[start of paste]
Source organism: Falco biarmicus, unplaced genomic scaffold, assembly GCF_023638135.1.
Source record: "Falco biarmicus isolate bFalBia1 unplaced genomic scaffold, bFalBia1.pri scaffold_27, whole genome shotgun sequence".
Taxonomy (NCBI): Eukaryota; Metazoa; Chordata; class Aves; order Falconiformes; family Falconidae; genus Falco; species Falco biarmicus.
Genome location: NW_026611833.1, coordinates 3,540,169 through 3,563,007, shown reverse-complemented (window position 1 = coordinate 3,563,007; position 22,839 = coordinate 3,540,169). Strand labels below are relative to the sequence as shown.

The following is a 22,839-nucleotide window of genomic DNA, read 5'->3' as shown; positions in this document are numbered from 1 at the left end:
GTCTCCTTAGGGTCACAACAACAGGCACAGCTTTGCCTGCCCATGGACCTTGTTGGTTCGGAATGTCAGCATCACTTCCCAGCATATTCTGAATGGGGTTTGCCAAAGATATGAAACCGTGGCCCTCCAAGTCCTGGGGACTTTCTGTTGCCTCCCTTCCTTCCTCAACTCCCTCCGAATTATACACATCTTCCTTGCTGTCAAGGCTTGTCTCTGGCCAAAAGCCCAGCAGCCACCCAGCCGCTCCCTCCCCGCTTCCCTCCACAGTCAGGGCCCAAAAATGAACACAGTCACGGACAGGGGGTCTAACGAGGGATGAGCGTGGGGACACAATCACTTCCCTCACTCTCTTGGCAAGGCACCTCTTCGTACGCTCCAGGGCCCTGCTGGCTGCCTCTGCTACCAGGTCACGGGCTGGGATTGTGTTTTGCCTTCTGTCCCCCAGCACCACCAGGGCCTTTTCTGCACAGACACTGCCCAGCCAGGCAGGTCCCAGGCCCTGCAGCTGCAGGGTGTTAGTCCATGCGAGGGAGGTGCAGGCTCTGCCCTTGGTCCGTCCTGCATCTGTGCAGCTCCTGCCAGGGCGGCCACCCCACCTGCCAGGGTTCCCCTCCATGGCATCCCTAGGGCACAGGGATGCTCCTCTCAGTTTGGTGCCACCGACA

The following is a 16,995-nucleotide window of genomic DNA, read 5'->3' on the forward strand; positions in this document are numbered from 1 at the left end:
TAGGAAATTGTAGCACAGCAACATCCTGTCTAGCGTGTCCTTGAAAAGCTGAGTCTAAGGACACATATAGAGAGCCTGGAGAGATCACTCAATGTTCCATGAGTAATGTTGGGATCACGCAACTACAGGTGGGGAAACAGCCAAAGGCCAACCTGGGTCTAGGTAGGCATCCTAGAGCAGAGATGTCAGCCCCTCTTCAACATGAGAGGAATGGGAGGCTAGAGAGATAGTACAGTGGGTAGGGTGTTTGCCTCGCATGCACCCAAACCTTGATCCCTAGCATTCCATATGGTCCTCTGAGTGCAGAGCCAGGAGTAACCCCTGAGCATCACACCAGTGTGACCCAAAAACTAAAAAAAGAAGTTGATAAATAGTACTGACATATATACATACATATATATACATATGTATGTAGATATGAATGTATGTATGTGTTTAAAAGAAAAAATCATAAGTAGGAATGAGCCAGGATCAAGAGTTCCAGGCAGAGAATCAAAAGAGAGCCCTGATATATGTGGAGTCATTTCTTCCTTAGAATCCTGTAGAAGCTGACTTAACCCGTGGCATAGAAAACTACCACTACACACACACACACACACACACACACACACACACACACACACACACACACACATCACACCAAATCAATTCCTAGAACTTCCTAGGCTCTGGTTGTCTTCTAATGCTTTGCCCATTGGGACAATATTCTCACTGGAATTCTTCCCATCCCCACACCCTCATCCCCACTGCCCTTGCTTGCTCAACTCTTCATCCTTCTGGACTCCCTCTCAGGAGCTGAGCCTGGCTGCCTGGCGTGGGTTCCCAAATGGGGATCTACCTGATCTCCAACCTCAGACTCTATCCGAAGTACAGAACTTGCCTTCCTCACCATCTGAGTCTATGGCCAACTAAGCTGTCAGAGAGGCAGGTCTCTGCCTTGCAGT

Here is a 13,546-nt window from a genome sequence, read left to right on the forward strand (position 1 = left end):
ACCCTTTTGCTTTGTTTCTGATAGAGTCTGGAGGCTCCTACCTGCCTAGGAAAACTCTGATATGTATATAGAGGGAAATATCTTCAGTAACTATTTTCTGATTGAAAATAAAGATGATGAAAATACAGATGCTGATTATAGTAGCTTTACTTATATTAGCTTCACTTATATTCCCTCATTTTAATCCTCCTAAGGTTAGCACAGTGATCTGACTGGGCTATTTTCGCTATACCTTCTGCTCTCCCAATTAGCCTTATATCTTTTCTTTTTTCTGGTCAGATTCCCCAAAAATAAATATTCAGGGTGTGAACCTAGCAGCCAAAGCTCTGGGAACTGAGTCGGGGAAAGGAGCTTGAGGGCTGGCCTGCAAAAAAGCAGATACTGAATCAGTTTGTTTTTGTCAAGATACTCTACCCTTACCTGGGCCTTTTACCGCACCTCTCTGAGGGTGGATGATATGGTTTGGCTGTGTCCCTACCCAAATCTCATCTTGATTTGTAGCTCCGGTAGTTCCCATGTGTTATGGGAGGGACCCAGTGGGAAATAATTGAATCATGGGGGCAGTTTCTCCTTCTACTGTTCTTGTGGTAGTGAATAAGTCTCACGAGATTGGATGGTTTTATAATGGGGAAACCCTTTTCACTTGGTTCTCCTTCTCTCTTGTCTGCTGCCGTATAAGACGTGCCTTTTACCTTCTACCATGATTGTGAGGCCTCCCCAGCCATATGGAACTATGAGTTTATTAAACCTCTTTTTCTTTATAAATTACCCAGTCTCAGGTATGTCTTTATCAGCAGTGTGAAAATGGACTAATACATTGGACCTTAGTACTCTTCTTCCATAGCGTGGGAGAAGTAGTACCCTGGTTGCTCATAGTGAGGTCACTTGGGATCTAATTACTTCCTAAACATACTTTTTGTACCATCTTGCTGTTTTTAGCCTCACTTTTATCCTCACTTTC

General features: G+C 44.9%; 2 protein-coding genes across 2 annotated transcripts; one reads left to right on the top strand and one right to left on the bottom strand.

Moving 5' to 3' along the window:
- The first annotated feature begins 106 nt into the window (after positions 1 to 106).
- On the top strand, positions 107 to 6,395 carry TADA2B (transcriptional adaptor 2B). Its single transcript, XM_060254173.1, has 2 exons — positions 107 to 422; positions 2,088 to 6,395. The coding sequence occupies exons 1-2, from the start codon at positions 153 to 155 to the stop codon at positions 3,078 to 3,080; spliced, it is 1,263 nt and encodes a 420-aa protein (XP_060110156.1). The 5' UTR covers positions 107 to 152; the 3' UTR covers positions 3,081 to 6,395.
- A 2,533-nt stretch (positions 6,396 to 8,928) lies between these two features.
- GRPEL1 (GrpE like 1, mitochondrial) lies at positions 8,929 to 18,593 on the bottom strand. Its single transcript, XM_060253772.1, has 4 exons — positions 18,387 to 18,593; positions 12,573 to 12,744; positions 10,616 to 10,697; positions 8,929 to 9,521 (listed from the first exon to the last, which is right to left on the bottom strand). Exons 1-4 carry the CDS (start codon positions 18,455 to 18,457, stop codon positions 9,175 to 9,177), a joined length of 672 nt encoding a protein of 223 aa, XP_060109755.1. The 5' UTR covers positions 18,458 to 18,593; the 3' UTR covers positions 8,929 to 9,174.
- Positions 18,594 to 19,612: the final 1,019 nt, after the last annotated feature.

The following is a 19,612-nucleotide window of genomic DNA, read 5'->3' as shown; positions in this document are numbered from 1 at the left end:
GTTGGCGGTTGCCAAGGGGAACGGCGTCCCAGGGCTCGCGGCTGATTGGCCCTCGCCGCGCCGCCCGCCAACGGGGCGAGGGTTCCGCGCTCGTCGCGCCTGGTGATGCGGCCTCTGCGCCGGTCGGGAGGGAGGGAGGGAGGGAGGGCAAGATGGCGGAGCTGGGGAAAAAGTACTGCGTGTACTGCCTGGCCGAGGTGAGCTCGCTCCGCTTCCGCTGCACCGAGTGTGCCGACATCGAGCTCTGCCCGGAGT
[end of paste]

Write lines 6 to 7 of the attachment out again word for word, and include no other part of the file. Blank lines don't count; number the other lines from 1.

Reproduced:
GTCTCCTTAGGGTCACAACAACAGGCACAGCTTTGCCTGCCCATGGACCTTGTTGGTTCGGAATGTCAGCATCACTTCCCAGCATATTCTGAATGGGGTTTGCCAAAGATATGAAACCGTGGCCCTCCAAGTCCTGGGGACTTTCTGTTGCCTCCCTTCCTTCCTCAACTCCCTCCGAATTATACACATCTTCCTTGCTGTCAAGGCTTGTCTCTGGCCAAAAGCCCAGCAGCCACCCAGCCGCTCCCTCCCCGCTTCCCTCCACAGTCAGGGCCCAAAAATGAACACAGTCACGGACAGGGGGTCTAACGAGGGATGAGCGTGGGGACACAATCACTTCCCTCACTCTCTTGGCAAGGCACCTCTTCGTACGCTCCAGGGCCCTGCTGGCTGCCTCTGCTACCAGGTCACGGGCTGGGATTGTGTTTTGCCTTCTGTCCCCCAGCACCACCAGGGCCTTTTCTGCACAGACACTGCCCAGCCAGGCAGGTCCCAGGCCCTGCAGCTGCAGGGTGTTAGTCCATGCGAGGGAGGTGCAGGCTCTGCCCTTGGTCCGTCCTGCATCTGTGCAGCTCCTGCCAGGGCGGCCACCCCACCTGCCAGGGTTCCCCTCCATGGCATCCCTAGGGCACAGGGATGCTCCTCTCAGTTTGGTGCCACCGACA

The following is a 16,995-nucleotide window of genomic DNA, read 5'->3' on the forward strand; positions in this document are numbered from 1 at the left end: